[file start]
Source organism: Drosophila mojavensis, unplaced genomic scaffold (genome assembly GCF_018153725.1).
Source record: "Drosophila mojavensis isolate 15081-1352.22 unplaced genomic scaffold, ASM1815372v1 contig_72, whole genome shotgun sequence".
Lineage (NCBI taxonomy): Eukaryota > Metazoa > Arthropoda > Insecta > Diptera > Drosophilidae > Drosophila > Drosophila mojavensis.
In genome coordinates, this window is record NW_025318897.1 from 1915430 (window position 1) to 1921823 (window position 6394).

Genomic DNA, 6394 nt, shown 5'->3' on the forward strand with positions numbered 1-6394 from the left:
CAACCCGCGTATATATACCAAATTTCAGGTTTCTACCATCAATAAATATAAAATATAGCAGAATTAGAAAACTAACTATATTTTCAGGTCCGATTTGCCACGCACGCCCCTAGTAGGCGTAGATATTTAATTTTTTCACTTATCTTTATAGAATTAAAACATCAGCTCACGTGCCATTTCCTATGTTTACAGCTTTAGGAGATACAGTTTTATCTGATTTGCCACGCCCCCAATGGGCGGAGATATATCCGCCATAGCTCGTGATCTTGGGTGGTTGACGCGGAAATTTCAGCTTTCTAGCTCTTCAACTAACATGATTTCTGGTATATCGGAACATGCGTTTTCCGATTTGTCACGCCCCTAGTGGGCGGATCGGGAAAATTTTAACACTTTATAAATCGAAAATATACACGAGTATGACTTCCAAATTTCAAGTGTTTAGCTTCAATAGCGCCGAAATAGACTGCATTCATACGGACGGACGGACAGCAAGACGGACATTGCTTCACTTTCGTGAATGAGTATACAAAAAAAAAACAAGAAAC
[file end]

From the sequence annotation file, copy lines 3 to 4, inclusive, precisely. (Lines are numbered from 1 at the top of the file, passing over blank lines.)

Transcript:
Lineage (NCBI taxonomy): Eukaryota > Metazoa > Arthropoda > Insecta > Diptera > Drosophilidae > Drosophila > Drosophila mojavensis.
In genome coordinates, this window is record NW_025318897.1 from 1915430 (window position 1) to 1921823 (window position 6394).